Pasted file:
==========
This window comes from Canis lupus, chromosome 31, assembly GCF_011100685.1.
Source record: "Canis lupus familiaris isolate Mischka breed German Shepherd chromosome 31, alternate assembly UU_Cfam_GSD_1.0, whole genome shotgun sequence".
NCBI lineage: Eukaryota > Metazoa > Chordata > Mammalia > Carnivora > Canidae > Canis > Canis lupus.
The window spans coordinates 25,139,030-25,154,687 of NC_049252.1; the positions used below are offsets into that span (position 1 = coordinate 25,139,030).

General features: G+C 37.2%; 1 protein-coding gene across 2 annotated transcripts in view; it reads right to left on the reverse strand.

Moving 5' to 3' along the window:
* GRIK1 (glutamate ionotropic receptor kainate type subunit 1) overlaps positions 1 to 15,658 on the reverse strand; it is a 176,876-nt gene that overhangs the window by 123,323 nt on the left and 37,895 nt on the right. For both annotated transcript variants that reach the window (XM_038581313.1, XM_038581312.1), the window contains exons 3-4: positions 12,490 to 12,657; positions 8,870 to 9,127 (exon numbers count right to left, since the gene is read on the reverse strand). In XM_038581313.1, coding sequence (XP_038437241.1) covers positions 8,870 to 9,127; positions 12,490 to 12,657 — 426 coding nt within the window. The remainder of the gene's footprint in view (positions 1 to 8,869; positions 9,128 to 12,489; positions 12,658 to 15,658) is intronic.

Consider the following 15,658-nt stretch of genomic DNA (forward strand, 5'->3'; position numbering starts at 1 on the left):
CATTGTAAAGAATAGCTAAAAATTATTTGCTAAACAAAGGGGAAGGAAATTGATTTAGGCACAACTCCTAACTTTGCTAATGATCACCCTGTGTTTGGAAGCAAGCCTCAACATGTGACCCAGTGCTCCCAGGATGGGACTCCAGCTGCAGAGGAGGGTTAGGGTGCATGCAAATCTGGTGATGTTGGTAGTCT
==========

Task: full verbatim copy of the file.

This window comes from Canis lupus, chromosome 31, assembly GCF_011100685.1.
Source record: "Canis lupus familiaris isolate Mischka breed German Shepherd chromosome 31, alternate assembly UU_Cfam_GSD_1.0, whole genome shotgun sequence".
NCBI lineage: Eukaryota > Metazoa > Chordata > Mammalia > Carnivora > Canidae > Canis > Canis lupus.
The window spans coordinates 25,139,030-25,154,687 of NC_049252.1; the positions used below are offsets into that span (position 1 = coordinate 25,139,030).

General features: G+C 37.2%; 1 protein-coding gene across 2 annotated transcripts in view; it reads right to left on the reverse strand.

Moving 5' to 3' along the window:
* GRIK1 (glutamate ionotropic receptor kainate type subunit 1) overlaps positions 1 to 15,658 on the reverse strand; it is a 176,876-nt gene that overhangs the window by 123,323 nt on the left and 37,895 nt on the right. For both annotated transcript variants that reach the window (XM_038581313.1, XM_038581312.1), the window contains exons 3-4: positions 12,490 to 12,657; positions 8,870 to 9,127 (exon numbers count right to left, since the gene is read on the reverse strand). In XM_038581313.1, coding sequence (XP_038437241.1) covers positions 8,870 to 9,127; positions 12,490 to 12,657 — 426 coding nt within the window. The remainder of the gene's footprint in view (positions 1 to 8,869; positions 9,128 to 12,489; positions 12,658 to 15,658) is intronic.

Consider the following 15,658-nt stretch of genomic DNA (forward strand, 5'->3'; position numbering starts at 1 on the left):
CATTGTAAAGAATAGCTAAAAATTATTTGCTAAACAAAGGGGAAGGAAATTGATTTAGGCACAACTCCTAACTTTGCTAATGATCACCCTGTGTTTGGAAGCAAGCCTCAACATGTGACCCAGTGCTCCCAGGATGGGACTCCAGCTGCAGAGGAGGGTTAGGGTGCATGCAAATCTGGTGATGTTGGTAGTCT